Should Canada's national anthem lyrics be gender-neutral?
The Canadian parliament is considering passing legislation that will make the English version of the national anthem gender-neutral.
If the bill is adopted, the lyrics would change from "in all thy sons command" to "in all of us command".
The initiative is backed by the Liberal government and will reach the Senate soon, having passed two readings in the House of Commons.
The fight to change two words to O Canada has stirred a passionate debate.
Who wants to change the lyrics?
A similar idea to change the lyrics was rejected in 2010 by Conservatives, who held the majority in parliament.
Longtime liberal MP Mauril Belanger started the initiative this time with Bill C-210, and many in Parliament view the bill as his legacy project. Mr Belanger is sick with amyotrophic lateral sclerosis, or ALS, and uses a computer with a voice generator because he can no longer speak.
The Ottawa Citizen reports that there has been a push by Liberals and New Democrats to move the bill for Mr Belanger's sake, while some Conservatives want more time to debate the bill because of the anthem's significance to Canadians.
What's the case for a gender-neutral anthem?
In May, Mr Belanger presented the case for his bill: "On the eve of the 150th anniversary of our federation, it is important that one of our most recognised and appreciated national symbols reflect the progress made by our country in terms of gender equality."
"We are in 2016. The Canadian population will understand why we want to make the change," New Democrat MP Christine Moore said. "It is not a big change, and there will not be a big difference in the national anthem, but the difference is significant for women all across Canada."
Liberal MP Greg Fergus said it "would be nice if [Canada] stops excluding women from the national anthem", according to the Ottawa Citizen.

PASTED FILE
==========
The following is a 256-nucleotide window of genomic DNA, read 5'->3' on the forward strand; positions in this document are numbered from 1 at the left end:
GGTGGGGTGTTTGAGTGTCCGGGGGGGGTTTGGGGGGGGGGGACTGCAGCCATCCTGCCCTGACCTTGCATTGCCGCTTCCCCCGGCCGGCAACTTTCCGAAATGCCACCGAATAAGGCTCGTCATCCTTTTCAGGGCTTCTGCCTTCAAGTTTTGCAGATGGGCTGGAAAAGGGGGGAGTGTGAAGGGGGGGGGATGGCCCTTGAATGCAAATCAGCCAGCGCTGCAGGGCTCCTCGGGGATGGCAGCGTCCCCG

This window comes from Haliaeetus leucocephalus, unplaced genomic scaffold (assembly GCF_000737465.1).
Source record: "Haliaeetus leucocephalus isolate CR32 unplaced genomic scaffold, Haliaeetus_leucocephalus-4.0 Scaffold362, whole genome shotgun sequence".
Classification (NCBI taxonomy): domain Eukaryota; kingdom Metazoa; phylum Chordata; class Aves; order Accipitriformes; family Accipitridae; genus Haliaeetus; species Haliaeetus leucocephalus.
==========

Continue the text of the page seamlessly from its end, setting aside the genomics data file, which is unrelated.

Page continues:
Why stick with tradition?
Some Conservative MPs have voted yes to the bill, but others want more time to debate the issue.
"It is tragic that this is being done in a fashion where Canadians are being shut out," Peter Van Loan, a Conservative MP, said in committee last week, the National Post reports. "Their national anthem is being changed. They have been singing it for decades, millions of Canadians. It belongs to them, it is not a plaything of us."
"We are telling Canadians, 'Guess what, you don't have a say in your national anthem. It belongs to us as politicians ... for us to deliver our worldview to you and impose it upon you'."
What's the history of the song?
O Canada, originally composed with French lyrics, became the country's national anthem in 1980.
The first English version included the lines "Our home, our native land, True patriot love thou dost in us command". But during World War 1 that phrase was changed to "in all thy sons command" in an effort to stir patriotic feelings.
Other countries have changed their national anthem lyrics to make them more inclusive. In Austria, for example, a lyric about "sons" was changed to "sons and daughters" and a lyric about "fraternal choirs" was changed to "jubilant choirs".
In Switzerland, a contest was held to replace the country's national anthem in 2015, but the government has not decided on a winner yet.